“We spend two-thirds of our general fund budget now on public safety. If you want to spend more on public safety, that’s your choice,” Johnson said, “but it means a library, it means a park, it means something that he doesn’t want to tell you it means. … The way forward is to grow us out of this situation by enhancing the tax base.”
“There is the money in the budget. It’s a $3.1 billion budget and a $1.3 billion general fund,” Griggs said. “You can absolutely find year after year between $16 and $20 million to reallocate. I’ve done it every year of the last eight years.”
They seem a lot closer on affordable housing. Griggs gave a quick lecture about the housing policy. He was part of a City Council that helped shepherd in the first ever in the city’s history, which identified neighborhoods in need of improved infrastructure, those that needed policies to protect longtime residents from displacement, and others that were rife for more housing through mechanisms like inclusive zoning, in which the city would allow developers to build higher or denser if they allotted a certain amount of units to lower-income individuals. He also said the city should encourage development in federally-defined Opportunity Zones, which offers tax breaks to developers who build there. And he vowed to stop “using code compliance as a hammer,” and help low-income residents get grants to fix their homes.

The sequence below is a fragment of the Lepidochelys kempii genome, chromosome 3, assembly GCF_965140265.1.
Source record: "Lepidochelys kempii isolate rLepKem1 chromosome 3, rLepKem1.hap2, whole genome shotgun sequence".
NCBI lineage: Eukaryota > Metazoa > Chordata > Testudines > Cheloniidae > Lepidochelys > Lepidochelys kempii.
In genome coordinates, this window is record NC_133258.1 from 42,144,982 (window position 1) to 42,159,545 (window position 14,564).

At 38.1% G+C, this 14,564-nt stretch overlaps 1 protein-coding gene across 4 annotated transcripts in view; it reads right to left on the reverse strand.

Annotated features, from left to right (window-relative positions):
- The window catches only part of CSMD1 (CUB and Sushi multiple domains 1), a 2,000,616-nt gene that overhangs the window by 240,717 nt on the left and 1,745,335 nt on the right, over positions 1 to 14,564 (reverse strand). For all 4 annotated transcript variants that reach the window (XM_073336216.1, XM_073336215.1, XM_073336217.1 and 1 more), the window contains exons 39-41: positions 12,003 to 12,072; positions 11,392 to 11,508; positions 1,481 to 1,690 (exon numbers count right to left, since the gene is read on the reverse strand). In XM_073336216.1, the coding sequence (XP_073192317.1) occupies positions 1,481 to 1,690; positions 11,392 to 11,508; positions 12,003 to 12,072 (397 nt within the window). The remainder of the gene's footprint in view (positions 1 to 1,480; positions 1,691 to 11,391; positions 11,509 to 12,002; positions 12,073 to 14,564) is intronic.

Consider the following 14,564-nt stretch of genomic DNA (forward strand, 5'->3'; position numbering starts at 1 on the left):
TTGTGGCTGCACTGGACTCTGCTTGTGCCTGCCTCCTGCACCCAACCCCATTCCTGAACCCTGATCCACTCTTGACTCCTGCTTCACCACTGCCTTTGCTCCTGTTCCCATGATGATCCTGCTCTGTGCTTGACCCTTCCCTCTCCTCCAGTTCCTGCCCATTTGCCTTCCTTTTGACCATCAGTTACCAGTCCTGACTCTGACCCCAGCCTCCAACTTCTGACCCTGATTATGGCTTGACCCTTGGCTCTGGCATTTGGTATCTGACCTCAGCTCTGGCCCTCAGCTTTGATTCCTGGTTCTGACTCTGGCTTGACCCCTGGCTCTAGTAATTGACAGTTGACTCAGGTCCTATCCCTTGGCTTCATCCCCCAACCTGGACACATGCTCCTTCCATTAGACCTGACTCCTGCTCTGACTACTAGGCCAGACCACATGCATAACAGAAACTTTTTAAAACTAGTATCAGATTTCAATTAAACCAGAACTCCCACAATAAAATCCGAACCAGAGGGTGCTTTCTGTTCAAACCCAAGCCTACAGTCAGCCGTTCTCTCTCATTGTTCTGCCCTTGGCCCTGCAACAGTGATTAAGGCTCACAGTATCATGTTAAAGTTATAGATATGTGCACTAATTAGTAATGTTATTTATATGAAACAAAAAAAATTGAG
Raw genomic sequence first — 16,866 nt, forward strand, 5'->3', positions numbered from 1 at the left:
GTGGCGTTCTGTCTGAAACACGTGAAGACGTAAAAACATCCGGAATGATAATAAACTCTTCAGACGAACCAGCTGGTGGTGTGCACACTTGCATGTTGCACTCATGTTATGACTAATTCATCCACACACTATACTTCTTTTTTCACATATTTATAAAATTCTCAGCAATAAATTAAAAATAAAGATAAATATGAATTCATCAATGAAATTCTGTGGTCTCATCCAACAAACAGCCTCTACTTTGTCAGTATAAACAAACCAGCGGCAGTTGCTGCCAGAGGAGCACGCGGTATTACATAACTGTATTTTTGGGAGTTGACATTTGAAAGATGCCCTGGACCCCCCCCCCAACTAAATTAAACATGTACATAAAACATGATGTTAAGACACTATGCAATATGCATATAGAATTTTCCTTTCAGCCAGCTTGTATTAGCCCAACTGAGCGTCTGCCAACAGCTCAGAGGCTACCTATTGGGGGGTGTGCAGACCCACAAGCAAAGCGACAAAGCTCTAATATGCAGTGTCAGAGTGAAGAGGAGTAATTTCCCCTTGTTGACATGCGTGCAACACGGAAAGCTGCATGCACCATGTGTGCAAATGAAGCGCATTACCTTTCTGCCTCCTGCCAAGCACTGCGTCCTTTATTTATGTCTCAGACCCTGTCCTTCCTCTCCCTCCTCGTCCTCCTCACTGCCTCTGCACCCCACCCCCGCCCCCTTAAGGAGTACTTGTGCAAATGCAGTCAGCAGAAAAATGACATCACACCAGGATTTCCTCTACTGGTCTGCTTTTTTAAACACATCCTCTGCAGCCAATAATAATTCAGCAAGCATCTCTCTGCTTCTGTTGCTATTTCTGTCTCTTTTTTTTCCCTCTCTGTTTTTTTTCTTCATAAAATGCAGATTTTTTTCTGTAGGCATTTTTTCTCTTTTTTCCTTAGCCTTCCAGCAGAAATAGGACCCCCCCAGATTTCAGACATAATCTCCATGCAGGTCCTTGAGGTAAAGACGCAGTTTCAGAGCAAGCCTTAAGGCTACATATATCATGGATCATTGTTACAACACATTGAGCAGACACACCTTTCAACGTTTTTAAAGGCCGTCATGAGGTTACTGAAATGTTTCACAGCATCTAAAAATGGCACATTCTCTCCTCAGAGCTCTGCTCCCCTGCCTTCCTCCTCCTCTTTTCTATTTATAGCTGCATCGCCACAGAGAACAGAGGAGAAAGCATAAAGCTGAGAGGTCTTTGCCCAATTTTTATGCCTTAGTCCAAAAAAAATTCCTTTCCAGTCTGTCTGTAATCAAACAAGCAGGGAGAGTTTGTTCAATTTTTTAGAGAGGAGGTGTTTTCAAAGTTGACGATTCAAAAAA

“We’ve got the best programs, tools, and strategies from across the country, and as mayor on day one I’m ready to implement them to help with this affordable housing crisis,” Griggs said.